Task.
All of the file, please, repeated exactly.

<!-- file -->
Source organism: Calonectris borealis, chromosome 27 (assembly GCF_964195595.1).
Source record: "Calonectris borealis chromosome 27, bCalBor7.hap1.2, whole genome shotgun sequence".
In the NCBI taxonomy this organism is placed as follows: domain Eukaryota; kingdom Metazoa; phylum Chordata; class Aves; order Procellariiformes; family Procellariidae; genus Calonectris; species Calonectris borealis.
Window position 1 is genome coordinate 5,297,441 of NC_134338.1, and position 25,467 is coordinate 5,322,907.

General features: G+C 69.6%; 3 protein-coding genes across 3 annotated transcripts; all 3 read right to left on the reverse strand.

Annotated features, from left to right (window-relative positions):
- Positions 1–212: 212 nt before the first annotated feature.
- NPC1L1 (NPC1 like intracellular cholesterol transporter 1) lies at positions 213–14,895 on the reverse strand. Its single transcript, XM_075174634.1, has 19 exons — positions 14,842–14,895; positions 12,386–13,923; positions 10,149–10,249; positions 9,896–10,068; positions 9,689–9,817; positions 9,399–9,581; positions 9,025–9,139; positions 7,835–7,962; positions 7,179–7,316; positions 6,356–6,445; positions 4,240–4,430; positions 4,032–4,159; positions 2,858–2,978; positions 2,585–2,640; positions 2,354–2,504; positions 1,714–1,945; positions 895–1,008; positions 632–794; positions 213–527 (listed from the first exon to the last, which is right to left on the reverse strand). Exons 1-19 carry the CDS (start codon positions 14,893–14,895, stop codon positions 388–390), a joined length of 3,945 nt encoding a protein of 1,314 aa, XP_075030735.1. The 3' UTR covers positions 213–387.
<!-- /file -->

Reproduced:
Source organism: Calonectris borealis, chromosome 27 (assembly GCF_964195595.1).
Source record: "Calonectris borealis chromosome 27, bCalBor7.hap1.2, whole genome shotgun sequence".
In the NCBI taxonomy this organism is placed as follows: domain Eukaryota; kingdom Metazoa; phylum Chordata; class Aves; order Procellariiformes; family Procellariidae; genus Calonectris; species Calonectris borealis.
Window position 1 is genome coordinate 5,297,441 of NC_134338.1, and position 25,467 is coordinate 5,322,907.

General features: G+C 69.6%; 3 protein-coding genes across 3 annotated transcripts; all 3 read right to left on the reverse strand.

Annotated features, from left to right (window-relative positions):
- Positions 1–212: 212 nt before the first annotated feature.
- NPC1L1 (NPC1 like intracellular cholesterol transporter 1) lies at positions 213–14,895 on the reverse strand. Its single transcript, XM_075174634.1, has 19 exons — positions 14,842–14,895; positions 12,386–13,923; positions 10,149–10,249; positions 9,896–10,068; positions 9,689–9,817; positions 9,399–9,581; positions 9,025–9,139; positions 7,835–7,962; positions 7,179–7,316; positions 6,356–6,445; positions 4,240–4,430; positions 4,032–4,159; positions 2,858–2,978; positions 2,585–2,640; positions 2,354–2,504; positions 1,714–1,945; positions 895–1,008; positions 632–794; positions 213–527 (listed from the first exon to the last, which is right to left on the reverse strand). Exons 1-19 carry the CDS (start codon positions 14,893–14,895, stop codon positions 388–390), a joined length of 3,945 nt encoding a protein of 1,314 aa, XP_075030735.1. The 3' UTR covers positions 213–387.